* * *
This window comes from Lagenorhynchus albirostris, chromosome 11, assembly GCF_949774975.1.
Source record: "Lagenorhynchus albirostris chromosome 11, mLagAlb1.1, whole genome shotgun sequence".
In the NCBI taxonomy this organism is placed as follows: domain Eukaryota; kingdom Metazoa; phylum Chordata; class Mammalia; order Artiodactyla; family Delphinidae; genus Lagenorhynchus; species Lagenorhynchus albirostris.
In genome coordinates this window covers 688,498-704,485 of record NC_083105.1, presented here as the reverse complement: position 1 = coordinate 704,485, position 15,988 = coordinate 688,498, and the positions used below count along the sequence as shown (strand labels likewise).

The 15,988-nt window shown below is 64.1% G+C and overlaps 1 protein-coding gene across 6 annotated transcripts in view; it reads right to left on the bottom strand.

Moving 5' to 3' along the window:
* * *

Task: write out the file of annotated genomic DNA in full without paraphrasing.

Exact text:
This window comes from Lagenorhynchus albirostris, chromosome 11, assembly GCF_949774975.1.
Source record: "Lagenorhynchus albirostris chromosome 11, mLagAlb1.1, whole genome shotgun sequence".
In the NCBI taxonomy this organism is placed as follows: domain Eukaryota; kingdom Metazoa; phylum Chordata; class Mammalia; order Artiodactyla; family Delphinidae; genus Lagenorhynchus; species Lagenorhynchus albirostris.
In genome coordinates this window covers 688,498-704,485 of record NC_083105.1, presented here as the reverse complement: position 1 = coordinate 704,485, position 15,988 = coordinate 688,498, and the positions used below count along the sequence as shown (strand labels likewise).

The 15,988-nt window shown below is 64.1% G+C and overlaps 1 protein-coding gene across 6 annotated transcripts in view; it reads right to left on the bottom strand.

Moving 5' to 3' along the window: